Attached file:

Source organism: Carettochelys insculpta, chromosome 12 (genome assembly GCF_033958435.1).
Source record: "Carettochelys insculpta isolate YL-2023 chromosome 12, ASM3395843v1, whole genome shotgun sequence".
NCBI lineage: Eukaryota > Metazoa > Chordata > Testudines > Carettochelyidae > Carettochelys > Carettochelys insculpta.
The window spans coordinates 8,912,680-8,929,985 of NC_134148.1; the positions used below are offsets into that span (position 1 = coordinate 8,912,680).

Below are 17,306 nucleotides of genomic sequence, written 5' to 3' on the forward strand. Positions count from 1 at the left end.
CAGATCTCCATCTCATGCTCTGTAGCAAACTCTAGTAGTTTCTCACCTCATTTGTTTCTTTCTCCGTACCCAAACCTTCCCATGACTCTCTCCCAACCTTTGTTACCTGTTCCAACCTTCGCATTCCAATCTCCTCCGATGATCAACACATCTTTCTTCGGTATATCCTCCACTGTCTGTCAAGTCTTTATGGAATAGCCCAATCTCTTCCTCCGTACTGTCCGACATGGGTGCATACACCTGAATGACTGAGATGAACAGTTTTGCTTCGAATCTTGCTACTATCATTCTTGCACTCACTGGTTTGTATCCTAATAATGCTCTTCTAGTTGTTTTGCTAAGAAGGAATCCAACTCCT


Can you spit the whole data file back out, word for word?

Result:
Source organism: Carettochelys insculpta, chromosome 12 (genome assembly GCF_033958435.1).
Source record: "Carettochelys insculpta isolate YL-2023 chromosome 12, ASM3395843v1, whole genome shotgun sequence".
NCBI lineage: Eukaryota > Metazoa > Chordata > Testudines > Carettochelyidae > Carettochelys > Carettochelys insculpta.
The window spans coordinates 8,912,680-8,929,985 of NC_134148.1; the positions used below are offsets into that span (position 1 = coordinate 8,912,680).

Below are 17,306 nucleotides of genomic sequence, written 5' to 3' on the forward strand. Positions count from 1 at the left end.
CAGATCTCCATCTCATGCTCTGTAGCAAACTCTAGTAGTTTCTCACCTCATTTGTTTCTTTCTCCGTACCCAAACCTTCCCATGACTCTCTCCCAACCTTTGTTACCTGTTCCAACCTTCGCATTCCAATCTCCTCCGATGATCAACACATCTTTCTTCGGTATATCCTCCACTGTCTGTCAAGTCTTTATGGAATAGCCCAATCTCTTCCTCCGTACTGTCCGACATGGGTGCATACACCTGAATGACTGAGATGAACAGTTTTGCTTCGAATCTTGCTACTATCATTCTTGCACTCACTGGTTTGTATCCTAATAATGCTCTTCTAGTTGTTTTGCTAAGAAGGAATCCAACTCCT